Following the 28 December meeting, Israel announced a series of confidence-building measures, including the granting of additional business permits for Palestinians to enter Israel, the approval of residency status for 9,500 Palestinians in the West Bank and Gaza, and the transfer of an approximately $32 million advance payment to the Palestinian Authority in taxes collected on its behalf by Israel. Wennesland and some Council members may welcome the steps by the Israeli authorities to ease the economic pressure on the Palestinian Authority, while possibly calling for their further expansion in light of the Palestinian Authority’s precarious financial situation. They may also highlight the importance of strengthening the Palestinian economy and institutions.
Wennesland and Council members may note that these developments took place against a backdrop of continuing tensions and violent incidents in the West Bank. According to OCHA’s 15 January Protection of Civilians report, which covers the period from 21 December 2021 to 10 January, three Palestinians reportedly attempted to “stab, ram or open fire at Israeli forces or settlers” in three separate incidents and were subsequently killed by Israeli security forces. A Palestinian was killed on 6 January in the context of a search-and-arrest operation carried out by Israeli security forces in the Balata refugee camp in Nablus. OCHA further reports that two Palestinians died after being hit by Israeli settler vehicles in two separate incidents. On 5 January, a Palestinian man was critically injured, and later died, after being hit by an Israeli police truck in the city of Hebron. OCHA’s report notes that the truck was confiscating unregistered vehicles and, according to Israeli sources, was being pelted with stones at the time of the incident.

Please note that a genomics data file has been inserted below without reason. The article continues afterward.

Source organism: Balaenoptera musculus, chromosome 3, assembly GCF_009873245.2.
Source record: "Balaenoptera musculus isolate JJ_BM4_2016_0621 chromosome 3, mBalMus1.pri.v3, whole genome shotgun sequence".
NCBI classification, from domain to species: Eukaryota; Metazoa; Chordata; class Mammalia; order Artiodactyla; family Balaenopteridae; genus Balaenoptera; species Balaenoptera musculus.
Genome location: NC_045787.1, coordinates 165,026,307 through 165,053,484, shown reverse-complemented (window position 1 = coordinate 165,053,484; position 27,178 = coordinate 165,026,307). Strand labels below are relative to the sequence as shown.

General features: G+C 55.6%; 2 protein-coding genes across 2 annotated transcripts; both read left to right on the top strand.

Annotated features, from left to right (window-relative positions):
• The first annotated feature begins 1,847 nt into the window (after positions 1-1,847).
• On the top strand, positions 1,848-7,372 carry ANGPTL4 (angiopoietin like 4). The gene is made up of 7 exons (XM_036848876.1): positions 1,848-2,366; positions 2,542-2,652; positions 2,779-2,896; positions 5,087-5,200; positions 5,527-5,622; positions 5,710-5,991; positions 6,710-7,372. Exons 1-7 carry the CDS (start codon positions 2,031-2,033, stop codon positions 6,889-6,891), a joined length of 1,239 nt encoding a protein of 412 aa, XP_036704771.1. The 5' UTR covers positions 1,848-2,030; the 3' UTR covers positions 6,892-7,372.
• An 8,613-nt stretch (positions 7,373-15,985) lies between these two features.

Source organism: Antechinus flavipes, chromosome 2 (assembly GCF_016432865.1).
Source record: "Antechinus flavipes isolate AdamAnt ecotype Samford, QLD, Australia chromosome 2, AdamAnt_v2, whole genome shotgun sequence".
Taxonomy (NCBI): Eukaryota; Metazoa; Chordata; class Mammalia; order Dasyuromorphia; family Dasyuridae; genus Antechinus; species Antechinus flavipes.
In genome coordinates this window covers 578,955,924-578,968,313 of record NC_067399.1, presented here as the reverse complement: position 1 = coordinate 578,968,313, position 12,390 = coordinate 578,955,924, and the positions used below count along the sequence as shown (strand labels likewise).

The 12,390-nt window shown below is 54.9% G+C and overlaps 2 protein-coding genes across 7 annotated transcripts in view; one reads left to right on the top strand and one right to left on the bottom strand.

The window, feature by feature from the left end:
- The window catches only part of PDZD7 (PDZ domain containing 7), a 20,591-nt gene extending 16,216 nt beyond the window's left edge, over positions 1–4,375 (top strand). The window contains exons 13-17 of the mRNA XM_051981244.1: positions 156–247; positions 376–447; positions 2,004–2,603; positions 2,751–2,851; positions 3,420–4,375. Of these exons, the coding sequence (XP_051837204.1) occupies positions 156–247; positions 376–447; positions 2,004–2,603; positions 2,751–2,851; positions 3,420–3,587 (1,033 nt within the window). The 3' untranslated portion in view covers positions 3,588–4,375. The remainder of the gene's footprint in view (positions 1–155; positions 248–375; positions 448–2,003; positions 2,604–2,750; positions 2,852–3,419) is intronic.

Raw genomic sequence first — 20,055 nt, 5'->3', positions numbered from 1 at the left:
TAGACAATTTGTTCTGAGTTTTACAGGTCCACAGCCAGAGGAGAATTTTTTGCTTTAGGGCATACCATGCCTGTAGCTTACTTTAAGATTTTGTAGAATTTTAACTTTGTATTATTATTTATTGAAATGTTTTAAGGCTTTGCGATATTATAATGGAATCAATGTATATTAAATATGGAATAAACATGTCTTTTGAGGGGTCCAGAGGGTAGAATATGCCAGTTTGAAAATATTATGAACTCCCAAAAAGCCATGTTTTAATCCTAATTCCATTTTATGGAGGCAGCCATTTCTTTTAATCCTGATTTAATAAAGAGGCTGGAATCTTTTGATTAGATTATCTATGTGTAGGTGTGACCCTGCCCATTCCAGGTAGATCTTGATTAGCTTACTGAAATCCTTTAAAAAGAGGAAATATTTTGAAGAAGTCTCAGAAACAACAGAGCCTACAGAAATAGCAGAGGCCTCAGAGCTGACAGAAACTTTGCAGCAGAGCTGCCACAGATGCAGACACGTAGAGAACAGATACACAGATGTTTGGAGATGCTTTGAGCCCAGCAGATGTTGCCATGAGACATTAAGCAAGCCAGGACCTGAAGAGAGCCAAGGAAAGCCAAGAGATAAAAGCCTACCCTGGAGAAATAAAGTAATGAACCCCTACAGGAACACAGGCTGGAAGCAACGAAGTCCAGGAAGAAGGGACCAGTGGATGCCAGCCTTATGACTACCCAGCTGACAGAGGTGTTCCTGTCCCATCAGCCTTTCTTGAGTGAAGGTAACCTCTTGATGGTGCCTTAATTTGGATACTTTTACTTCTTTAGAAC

After the reporting period of OCHA’s report, on 12 January, an 80-year-old Palestinian-American citizen was found dead following his arrest by Israeli soldiers in the Jiljilya village, near Ramallah. On the same day, US Department of State Spokesperson Ned Price said that Washington had contacted the government of Israel “to seek clarification about this incident”. Wennesland also called for a swift, thorough and transparent investigation into the incident. According to a statement by the Israel Defense Forces (IDF) cited by media reports, on 17 January, a Palestinian attempted to stab an Israeli soldier at the Gush Etzion junction and was subsequently shot dead. At tomorrow’s meeting, Wennesland and some Council members are likely to express concern regarding the recent violent incidents and call on both sides to de-escalate the situation.